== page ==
I won’t order pizza from your chatbot unless…

Skype has bots. So does Facebook Messenger. And Slack. And Kik. And Telegram. And WeChat. And Line. Despite the fact that Google’s new Allo doesn’t even support third party chatbots yet, VentureBeat is already proclaiming it the most significant chatbot messaging platform ever.

Silicon Valley is betting the farm on chatbots. Apps just aren’t cool any more, if you want to be a trendy startup you should build a bot. Preferably with some NLP and Artificial Intelligence and Big Data to keep the investors happy. Does it blockchain? It should probably blockchain.

Here’s the thing: conversational UI just isn’t a great fit for a lot of interactions. Matthieu Varagnat noted in his article Conversational interfaces — beyond the hype

Many providers of bot frameworks, NLP-as-a-service engines etc… use the example of purchasing a pizza as an example of how conversational interfaces could replace standard interactions. However this is a rather poor example, because it’s typically a case where it would be more cumbersome to type your request instead of clicking on buttons, looking at a list of images, and clicking on the one you want.

The irony is that chatbots are presented as a way of reducing friction for the user. When Kik launched their bot platform founder Ted Livingston wrote

Imagine… instead of spending millions to develop an app, the stadium had spent thousands to develop a simple, text-based bot. I’d sit down and see a similar sticker: “Want a beer? Chat with us!” with a chat code beside it. I’d unlock my phone, open my chat app, and scan the code. Instantly, I’d be chatting with the stadium bot, and it’d ask me how many beers I wanted: “1, 2, 3, or 4.” It’d ask me what type: “Bud, Coors, or Corona.” And then it’d ask me how I wanted to pay: Credit card already on file (**** 0345), or a new card.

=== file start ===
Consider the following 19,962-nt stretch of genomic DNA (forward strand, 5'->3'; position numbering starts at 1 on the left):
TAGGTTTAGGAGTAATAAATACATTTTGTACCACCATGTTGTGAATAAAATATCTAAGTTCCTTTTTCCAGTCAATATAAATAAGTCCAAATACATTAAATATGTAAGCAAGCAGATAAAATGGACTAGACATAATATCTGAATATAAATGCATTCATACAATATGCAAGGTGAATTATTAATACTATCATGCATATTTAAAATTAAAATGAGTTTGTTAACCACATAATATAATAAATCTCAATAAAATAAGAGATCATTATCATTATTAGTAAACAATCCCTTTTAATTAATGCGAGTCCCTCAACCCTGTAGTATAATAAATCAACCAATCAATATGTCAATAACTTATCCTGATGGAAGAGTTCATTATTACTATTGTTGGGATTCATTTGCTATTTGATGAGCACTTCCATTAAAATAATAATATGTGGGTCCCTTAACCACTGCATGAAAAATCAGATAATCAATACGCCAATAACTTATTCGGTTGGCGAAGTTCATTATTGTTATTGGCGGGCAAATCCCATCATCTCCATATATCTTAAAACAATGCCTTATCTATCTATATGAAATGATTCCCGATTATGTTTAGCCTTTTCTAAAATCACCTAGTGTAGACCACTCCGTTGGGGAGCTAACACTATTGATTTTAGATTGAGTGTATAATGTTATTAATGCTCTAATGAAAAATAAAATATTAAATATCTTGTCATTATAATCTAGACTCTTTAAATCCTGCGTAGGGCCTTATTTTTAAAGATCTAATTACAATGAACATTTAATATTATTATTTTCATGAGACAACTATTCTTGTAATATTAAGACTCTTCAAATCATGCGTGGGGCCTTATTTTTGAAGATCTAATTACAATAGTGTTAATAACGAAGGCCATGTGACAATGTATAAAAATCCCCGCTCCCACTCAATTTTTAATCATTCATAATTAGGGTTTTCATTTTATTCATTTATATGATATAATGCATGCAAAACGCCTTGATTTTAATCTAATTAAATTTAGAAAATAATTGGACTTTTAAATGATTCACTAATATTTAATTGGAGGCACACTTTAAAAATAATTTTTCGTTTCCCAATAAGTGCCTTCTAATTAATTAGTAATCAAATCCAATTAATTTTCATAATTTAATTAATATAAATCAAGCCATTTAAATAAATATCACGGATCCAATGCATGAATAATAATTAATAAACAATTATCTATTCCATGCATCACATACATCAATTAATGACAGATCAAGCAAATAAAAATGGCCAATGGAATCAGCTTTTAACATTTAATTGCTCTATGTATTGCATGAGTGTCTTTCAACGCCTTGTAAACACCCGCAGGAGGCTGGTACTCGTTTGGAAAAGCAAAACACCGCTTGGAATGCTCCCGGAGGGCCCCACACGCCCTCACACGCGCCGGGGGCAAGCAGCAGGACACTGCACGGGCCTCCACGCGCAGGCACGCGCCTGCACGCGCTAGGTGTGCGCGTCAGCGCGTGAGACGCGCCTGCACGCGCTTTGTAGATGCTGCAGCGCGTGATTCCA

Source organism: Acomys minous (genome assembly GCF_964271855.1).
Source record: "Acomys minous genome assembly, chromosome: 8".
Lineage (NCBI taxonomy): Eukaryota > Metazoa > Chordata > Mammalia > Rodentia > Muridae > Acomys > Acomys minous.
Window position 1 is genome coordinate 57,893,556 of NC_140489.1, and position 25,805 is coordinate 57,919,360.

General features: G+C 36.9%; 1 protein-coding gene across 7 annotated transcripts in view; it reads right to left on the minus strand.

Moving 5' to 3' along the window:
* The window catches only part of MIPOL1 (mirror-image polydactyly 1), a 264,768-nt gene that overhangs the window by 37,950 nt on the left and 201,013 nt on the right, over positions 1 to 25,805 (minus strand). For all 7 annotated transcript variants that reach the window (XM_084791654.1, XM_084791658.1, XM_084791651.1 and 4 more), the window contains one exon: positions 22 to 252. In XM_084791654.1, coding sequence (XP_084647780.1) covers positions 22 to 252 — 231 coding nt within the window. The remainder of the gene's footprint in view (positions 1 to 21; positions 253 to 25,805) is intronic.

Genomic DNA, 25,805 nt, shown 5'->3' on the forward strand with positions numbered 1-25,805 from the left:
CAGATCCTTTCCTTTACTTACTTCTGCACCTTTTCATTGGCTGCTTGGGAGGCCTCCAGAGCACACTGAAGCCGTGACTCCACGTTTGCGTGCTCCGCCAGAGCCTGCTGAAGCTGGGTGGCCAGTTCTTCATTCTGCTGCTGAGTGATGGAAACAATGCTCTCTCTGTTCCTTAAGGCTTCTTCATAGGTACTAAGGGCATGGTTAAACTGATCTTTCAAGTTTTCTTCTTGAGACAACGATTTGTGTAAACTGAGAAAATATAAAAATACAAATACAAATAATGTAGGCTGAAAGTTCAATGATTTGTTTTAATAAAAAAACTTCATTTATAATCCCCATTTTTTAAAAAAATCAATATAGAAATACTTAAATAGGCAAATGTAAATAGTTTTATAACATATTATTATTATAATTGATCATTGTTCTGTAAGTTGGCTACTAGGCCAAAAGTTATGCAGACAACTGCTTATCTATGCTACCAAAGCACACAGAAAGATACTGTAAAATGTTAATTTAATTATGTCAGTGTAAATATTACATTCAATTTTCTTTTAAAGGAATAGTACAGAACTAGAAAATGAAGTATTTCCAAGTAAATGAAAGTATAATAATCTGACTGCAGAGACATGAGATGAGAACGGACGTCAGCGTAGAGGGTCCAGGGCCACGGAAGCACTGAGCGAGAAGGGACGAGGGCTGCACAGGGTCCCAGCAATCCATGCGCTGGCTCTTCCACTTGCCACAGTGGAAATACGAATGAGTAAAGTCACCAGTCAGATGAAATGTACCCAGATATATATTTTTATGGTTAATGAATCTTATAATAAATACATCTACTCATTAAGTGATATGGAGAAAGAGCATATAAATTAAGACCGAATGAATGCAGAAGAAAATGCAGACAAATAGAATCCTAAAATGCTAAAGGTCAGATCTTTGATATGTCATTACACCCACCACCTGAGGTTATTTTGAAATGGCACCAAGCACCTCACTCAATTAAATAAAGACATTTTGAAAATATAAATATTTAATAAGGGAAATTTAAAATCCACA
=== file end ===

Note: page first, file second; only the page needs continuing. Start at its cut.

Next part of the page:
This sounds about as fluid as going through interactive voice prompts with my bank. “For payments and transfers, press 3”.

Transactional flows are inherently linear, and forcing them through the medium of a chat can easily make you end up making far more taps – and that’s assuming you don’t make any errors.


So when does conversational UI get interesting? When you let me invite bots to group conversations. 

When you try to take a linear flow from an app and turn it into a one-to-one chat with a chatbot, you quickly run up against the limitations of the platform. But when you allow multiple people to participate in the chat, you can add a social layer “for free” on top of an existing transaction.

Facebook Messenger won’t let you add bots to group chats. Skype will, although bots in group conversations only receive messages addressed to them. Other platforms have different levels of support.

Designer Isil Uzum created a popular video concept for a flight booking bot. Note first how many rich widgets like calendars, autocomplete, buttons and cards he uses to make the chat flow slick, and get away from the order-a-pizza fallacy. At this point, this is already far from the “simple text-based bot” described by Kik.

I’d argue where the demo gets much more interesting is when “Kathy” and “John” discuss the flight search results inline with the chat, and then split the payment between them. Try doing that with most flight apps.

If I have a chat with a group of friends, and we want to order an Uber, we might currently ask, “who’s going to order the Uber?”, then one person in the group will switch to the Uber app and book it. Replacing that interaction with a chatbot or Siri doesn’t make things much faster. But if that person can stay in the chat app and message Uber instead, and we the whole group receives the notifications about when the Uber is arriving, now you’ve genuinely saved me some time and keystrokes.

Is this more technically complex? Yes. Are there more complex privacy and payment scenarios to figure out? Yes. Will it require much more thought and expense than a “simple text bot”? Yes. But the payoff is much more obvious than for single-user chat.

So, when you’re thinking about chatbots, try to think group-chat first. What are some interactions a customer has with your current website or app, where they’d find it useful to consult with a friend?  This might not replace your app, but it could augment it. See AirBnb’s recent iMessage app, which focuses on friends discussing and voting on different options.

It’s not a chatbot as we know it, but it feels far more chat-native than yet another PizzaBot.


At ReignDesign we’re building apps and chatbots for startups and brands like Porsche, Nike and Sesame Street. Get in touch to find out more about how we can help your company.

Matt Mayer

Matt Mayer is a founder at ReignDesign. Matt is from the UK and was based in Shanghai for ten years. He is now living in Bangkok, Thailand.


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